Jack Wallen shows you how to deploy the Portainer web-based container manager on a microk8s cluster for more efficient development.
If you’re a Kubernetes developer, you know how frustrating it can be to spin up an entire K8 cluster just to get it up and running. Your development work for Kubernetes is already challenging enough that having to take the time to deploy a multi-node cluster can make your day’s work difficult. Adding a web-based GUI to the mix is an even bigger challenge.
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However, thanks to Canonical’s Microk8s, creating a working Kubernetes cluster doesn’t have to be a challenge, and with the help of Portainer’s web-based GUI, which is my preferred container management tool, everything is considerably easier. easy.
Let me show you how easy it is.
What you’ll need to implement Portainer
I’ll be demoing Ubuntu Server 22.04, so you’ll need at least three instances of that server and a user with sudo privileges. That is all.
How to install Microk8s
The first thing we will do is install Microk8s on all nodes. To do this, log in to each node and issue the command:
sudo snap install microk8s --classic
Make sure to run the above command on all nodes.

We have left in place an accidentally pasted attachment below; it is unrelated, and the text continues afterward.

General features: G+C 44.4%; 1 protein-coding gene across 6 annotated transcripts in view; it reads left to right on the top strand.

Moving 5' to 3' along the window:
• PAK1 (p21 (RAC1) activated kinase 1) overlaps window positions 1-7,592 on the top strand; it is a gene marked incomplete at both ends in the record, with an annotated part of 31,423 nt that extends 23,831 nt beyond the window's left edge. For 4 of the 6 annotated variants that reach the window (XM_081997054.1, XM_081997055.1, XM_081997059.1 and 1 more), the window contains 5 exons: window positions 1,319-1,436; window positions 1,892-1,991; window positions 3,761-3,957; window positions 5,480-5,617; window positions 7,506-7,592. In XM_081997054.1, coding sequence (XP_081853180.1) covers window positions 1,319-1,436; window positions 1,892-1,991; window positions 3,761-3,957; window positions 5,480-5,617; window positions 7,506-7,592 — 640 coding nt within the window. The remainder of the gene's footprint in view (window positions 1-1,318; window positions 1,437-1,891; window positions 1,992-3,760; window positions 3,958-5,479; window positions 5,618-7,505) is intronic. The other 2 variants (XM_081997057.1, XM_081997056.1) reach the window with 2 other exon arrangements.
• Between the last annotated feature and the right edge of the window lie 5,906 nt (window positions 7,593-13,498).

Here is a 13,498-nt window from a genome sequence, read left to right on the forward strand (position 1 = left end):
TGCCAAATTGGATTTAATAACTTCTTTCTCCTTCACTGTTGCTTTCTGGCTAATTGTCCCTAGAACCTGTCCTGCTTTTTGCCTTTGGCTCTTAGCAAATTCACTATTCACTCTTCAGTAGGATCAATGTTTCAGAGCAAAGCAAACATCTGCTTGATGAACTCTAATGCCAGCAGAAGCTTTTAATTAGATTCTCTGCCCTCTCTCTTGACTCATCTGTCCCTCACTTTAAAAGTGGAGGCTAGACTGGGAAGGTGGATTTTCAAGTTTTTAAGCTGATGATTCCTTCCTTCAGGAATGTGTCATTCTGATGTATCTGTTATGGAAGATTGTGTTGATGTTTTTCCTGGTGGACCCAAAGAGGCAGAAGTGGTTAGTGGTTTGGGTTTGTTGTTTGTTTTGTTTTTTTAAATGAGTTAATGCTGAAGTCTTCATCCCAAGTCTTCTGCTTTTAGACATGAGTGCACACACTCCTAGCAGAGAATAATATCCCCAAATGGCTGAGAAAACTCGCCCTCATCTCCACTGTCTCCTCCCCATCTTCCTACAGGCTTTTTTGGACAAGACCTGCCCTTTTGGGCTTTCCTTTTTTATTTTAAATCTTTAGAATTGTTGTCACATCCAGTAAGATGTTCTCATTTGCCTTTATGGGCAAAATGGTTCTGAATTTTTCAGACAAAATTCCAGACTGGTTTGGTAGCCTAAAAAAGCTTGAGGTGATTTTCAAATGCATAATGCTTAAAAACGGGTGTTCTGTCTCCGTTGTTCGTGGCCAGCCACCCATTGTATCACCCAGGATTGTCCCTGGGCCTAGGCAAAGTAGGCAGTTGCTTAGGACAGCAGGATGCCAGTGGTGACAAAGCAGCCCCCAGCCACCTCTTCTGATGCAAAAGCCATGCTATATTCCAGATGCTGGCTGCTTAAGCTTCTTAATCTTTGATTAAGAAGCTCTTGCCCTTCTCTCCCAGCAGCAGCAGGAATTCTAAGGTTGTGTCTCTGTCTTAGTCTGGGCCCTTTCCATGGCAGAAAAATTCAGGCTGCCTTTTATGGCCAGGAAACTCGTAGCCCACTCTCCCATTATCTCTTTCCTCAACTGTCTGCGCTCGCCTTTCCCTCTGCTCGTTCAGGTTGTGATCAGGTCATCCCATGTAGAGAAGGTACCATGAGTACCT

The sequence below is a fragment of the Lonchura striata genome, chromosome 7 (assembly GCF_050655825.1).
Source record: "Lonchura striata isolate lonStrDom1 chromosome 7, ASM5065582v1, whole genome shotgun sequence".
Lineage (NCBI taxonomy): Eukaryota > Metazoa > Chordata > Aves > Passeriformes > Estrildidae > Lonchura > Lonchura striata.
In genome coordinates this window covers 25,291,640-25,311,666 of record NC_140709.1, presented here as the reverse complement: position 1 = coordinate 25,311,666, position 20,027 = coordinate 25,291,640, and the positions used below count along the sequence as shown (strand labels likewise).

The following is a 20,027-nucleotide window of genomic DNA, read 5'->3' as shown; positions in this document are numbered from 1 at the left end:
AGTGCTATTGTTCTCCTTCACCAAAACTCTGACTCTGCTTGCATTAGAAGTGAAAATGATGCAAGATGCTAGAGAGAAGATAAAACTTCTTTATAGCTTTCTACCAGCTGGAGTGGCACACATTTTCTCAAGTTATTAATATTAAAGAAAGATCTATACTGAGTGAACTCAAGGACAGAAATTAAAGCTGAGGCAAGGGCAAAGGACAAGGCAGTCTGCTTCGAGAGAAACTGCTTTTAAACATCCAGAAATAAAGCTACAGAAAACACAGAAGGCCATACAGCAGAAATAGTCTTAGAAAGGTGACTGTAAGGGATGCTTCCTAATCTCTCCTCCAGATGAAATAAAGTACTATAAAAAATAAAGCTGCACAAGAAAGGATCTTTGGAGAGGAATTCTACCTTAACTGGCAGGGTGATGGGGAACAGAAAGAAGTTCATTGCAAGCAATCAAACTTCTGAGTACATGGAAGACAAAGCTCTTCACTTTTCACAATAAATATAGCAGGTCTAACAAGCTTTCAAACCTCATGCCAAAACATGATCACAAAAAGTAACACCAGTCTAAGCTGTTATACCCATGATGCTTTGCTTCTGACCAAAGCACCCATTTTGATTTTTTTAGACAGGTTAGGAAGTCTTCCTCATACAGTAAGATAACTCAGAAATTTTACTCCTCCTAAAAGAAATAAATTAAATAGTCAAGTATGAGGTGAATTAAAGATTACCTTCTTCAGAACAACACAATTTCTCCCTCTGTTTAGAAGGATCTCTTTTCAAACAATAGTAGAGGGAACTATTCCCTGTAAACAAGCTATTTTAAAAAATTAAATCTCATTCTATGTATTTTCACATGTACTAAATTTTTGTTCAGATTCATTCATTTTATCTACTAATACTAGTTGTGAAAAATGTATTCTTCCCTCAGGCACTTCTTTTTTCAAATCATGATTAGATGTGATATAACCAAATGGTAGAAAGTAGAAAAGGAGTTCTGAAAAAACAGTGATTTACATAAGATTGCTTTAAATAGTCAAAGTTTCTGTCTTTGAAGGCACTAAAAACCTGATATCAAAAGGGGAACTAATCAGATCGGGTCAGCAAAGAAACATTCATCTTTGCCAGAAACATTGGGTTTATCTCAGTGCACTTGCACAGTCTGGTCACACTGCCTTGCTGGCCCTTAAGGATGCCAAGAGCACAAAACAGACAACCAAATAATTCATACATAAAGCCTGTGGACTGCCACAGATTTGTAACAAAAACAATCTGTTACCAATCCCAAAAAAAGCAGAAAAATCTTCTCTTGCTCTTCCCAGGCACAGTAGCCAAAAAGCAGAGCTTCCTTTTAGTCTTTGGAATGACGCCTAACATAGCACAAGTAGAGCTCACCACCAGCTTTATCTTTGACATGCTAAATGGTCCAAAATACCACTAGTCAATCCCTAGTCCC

Next, you need to add your user to the microk8s group on all nodes with the command:
sudo usermod -aG microk8s $USER
Create a .kube directory with the command:
Give that directory the proper permissions with the command:
sudo chown -f -R $USER ~/.kube
How to configure the nodes
Before we continue, we need to configure our nodes. First, we’ll configure the hostnames on each. First, the controller. Well, name this machine k8scontroller with the command:
sudo hostnamectl set-hostname k8scontroller
Sign out and sign in again.
Do the same on each node, naming them just k8snode1, k8snode2, k8snode3, and so on.
Next, we need to assign the IP addresses in the hosts file. Open that file for editing with the command:
sudo nano /etc/hosts
At the bottom of the file, add something like this (edit to match your IP address scheme):
Save and close the file.
How to add nodes to the cluster
Next, we will add our nodes to the cluster for high availability. To do that, issue the following command on the controller:
The above command will generate the join command, which will look like this:
microk8s join 192.168.1.42:25000/4379f43596bc11a0b79171f30053ae01/c8453f5b270d
How to implement Portainer
Before we implement Portainer, we first need to enable a few additional pieces, which can be done with the (run on controller only) command:
microk8s enable dns ha-cluster ingress metrics-server rbac storage
Once the above command completes, you can add Portainer to the mix with the command:
microk8s enable portainer
You’ll need to give the container some time to deploy. Once you do, you can access the Portainer at http://SERVER:30777, where SERVER is the IP address of the K8s controller. You should be greeted by the Portainer login screen where you can create an initial admin user and you are all set to connect Portainer to your local Kubernetes environment.
Congratulations, you have just deployed Portainer to a K8s cluster in a couple of minutes. Enjoy that extra GUI convenience.
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